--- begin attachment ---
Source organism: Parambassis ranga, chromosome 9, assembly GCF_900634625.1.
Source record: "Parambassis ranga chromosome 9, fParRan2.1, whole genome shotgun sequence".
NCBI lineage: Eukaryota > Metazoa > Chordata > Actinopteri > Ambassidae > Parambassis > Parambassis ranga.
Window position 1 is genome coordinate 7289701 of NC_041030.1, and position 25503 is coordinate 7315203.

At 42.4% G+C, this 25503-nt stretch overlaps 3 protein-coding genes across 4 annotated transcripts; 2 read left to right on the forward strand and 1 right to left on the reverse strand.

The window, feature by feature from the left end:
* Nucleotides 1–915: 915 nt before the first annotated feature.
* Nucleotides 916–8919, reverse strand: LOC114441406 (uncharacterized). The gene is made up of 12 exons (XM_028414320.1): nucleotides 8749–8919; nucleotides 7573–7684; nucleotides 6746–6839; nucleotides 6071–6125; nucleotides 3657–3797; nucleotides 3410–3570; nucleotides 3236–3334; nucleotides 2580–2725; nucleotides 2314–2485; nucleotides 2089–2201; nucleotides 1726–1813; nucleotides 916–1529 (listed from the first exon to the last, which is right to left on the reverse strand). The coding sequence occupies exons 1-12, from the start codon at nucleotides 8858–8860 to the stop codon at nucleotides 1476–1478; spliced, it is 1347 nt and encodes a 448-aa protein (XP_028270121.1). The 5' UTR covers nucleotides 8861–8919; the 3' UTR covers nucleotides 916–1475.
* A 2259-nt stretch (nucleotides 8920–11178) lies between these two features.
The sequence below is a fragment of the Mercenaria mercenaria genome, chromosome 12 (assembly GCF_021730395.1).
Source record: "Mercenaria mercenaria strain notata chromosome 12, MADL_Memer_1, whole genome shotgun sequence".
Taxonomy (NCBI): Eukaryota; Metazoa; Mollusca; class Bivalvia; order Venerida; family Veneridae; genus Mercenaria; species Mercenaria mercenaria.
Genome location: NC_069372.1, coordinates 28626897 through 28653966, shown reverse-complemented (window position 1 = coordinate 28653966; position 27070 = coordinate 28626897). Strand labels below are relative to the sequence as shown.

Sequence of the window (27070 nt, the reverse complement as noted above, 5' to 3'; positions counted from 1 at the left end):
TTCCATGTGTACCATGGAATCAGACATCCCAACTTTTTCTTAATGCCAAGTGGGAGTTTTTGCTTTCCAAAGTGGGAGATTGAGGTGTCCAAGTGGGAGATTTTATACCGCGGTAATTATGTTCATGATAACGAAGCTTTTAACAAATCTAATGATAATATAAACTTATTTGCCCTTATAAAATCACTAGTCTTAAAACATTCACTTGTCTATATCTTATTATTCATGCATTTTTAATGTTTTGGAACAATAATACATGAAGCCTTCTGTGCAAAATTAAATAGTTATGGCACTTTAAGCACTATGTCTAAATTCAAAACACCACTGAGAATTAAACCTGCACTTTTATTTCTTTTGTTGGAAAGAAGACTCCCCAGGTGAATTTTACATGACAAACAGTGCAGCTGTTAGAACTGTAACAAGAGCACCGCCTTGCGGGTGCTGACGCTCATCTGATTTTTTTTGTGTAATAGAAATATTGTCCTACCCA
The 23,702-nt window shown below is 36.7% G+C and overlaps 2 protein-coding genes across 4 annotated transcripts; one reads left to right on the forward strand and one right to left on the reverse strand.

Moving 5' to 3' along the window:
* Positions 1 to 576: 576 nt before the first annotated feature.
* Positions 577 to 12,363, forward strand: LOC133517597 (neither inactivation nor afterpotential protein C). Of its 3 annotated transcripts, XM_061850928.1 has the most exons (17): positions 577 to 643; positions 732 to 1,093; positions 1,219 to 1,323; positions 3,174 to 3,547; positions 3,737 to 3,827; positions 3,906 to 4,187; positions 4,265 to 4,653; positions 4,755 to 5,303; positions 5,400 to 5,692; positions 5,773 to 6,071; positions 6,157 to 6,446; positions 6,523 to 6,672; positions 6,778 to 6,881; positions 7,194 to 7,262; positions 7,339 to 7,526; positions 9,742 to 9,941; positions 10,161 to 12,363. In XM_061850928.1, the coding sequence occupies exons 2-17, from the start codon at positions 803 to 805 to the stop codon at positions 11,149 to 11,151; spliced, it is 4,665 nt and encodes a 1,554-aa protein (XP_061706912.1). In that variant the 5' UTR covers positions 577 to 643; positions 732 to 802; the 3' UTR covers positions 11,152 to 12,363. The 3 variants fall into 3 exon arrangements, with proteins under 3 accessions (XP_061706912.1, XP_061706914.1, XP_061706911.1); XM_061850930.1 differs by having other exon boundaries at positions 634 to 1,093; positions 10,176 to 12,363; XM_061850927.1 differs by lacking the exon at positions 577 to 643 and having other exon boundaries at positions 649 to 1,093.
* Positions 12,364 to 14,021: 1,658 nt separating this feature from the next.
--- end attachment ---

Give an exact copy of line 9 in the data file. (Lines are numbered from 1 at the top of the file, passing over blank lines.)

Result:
* A 2259-nt stretch (nucleotides 8920–11178) lies between these two features.